We are creatures of habit, we crave consistency, structure and familiarity. We’ve all lost our usual routines, some of us are doing new tasks while others have lost their job.
In a small or larger way, Covid-19 has upheaved our lives and placed us in unknown territory. While we might feel alone, the truth is we’re all in this pandemic together - everyone is impacted and no-one is left out.
Feeling anxious and worry is natural during this unsettling and uncertain time. These feelings may be unpleasant, but it is good to know that we need a healthy amount of anxiety to drive us into action so that we are kept alert, safe and well. Of course, it isn’t just anxiety that we are feeling, there are bound to be lots of other emotions too, like low mood, frustration, guilt, or even shame, and for some of us, we may even find moments of contentment or joy, to name a few.
As we get used to and find our way through this new normal, how can we manage our mental health in our socially limited bubbles, in a world that has largely become unpredictable?
Minding our emotions
Emotions love themselves. Like in the film Inside Out, our emotions have personalities, and they look for ways to grow. So how do we ensure that we don’t over indulge or overfeed them?
It is good to know that research shows naming how we feel can help to regulate our emotions (for example, saying “I am feeling anxious right now”). Sharing how we feel with those we trust and listening to our loved ones can also have positive effects on our emotion systems, both in our minds and bodies.
It may help to ask yourself questions about the thoughts you are having, as this might help stop the emotion spiralling. If you are finding it difficult under the restrictions to see a loved one, you might find yourself thinking ‘will I ever see them again? What if something goes wrong, how will I make sure they are ok?’ or if you’ve lost your job you might find yourself thinking ‘how will I ever get a job again?’ That would be a very normal reaction. But it might help to ask yourself; am I imagining the worst happening? Am I jumping to conclusions? Do I have all the facts?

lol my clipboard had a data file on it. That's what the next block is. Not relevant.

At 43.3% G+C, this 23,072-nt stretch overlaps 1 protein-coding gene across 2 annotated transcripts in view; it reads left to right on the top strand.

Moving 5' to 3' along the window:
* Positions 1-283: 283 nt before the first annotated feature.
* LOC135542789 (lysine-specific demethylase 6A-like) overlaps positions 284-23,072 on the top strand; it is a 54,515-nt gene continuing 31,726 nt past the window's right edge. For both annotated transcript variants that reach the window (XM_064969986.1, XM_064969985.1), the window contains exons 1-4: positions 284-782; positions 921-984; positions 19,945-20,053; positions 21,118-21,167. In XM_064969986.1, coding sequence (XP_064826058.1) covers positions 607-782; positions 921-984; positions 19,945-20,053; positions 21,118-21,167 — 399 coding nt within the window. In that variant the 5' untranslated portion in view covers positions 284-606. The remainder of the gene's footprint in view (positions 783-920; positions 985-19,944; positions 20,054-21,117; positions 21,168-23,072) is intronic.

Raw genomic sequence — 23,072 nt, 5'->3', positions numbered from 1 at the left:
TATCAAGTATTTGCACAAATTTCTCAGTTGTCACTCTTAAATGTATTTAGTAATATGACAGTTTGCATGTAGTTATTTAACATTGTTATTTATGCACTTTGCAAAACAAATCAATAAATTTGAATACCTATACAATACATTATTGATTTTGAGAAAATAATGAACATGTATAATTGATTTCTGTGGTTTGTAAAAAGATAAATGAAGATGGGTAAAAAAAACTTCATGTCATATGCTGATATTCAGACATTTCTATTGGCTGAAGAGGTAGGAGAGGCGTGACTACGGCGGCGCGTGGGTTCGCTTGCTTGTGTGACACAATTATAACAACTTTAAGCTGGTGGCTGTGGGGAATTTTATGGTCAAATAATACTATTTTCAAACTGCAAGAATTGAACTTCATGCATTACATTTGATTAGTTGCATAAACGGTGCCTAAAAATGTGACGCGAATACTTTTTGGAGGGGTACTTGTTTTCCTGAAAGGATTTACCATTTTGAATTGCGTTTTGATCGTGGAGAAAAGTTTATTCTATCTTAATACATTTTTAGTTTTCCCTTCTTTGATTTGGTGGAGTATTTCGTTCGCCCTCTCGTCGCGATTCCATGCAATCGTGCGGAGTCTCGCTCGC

It is normal to be curious. For some of us that might mean scrolling endlessly through our social media feeds for news updates, or turning on the television to watch the news at every hour. But if we do too much of this, it can fuel anxiety and maintain it for longer.
And when we look for information, we must mind ourselves and access accurate information, rather than relying on interpretations. Websites like hse.ie or the national broadcaster and other sources are more reliable than social media posts and forwarded messages.
Be kind to yourself
We need to protect ourselves, now more than ever. If you feel ill you should get medical advice.
Please do your best to sleep well, be careful not to over or under-sleep compared to your usual sleep pattern. The recommendation is normally seven to eight hours per night.
Make sure to exercise every day, within the government restrictions. Eat and drink healthily every day (avoid too much alcohol, the occasional treat is fine, but keep unhealthy food as the exception, and please avoid recreational drugs).
It’s good to make sure everyone in the house is taking care of themselves physically too (showering, brushing our teeth, wearing clean clothes).
We like treats. We like to plan and have something to look forward to. Even if that simply means holding off on watching a film you have been looking forward to, until the weekend, as a Saturday night treat.
Feed your brain
We’ve excellent problem-solving skills and creativity, and we can use these to keep our brains and bodies alive and active. Doing small tasks or activities each day can increase our sense of being in control, of mastery, and feelings of joy. Even rewarding ourselves for completing a small task may go a long way in terms of prolonging positive emotions.
Be a social animal while isolating
Last but not least, we’re social animals, not social isolation animals and maintaining social connection helps us physically and psychologically. Luckily never before has it been as easy to do this via technology. Pick up the phone, set up a video call, write a postcard or letter, communicating with people we care about will help them, and us feel better.
This too shall pass
It is good to remember that this situation is temporary and in a state of flux. In the middle of all of the uncertainty in our daily lives, what is certain right now, is that this situation is only temporary.
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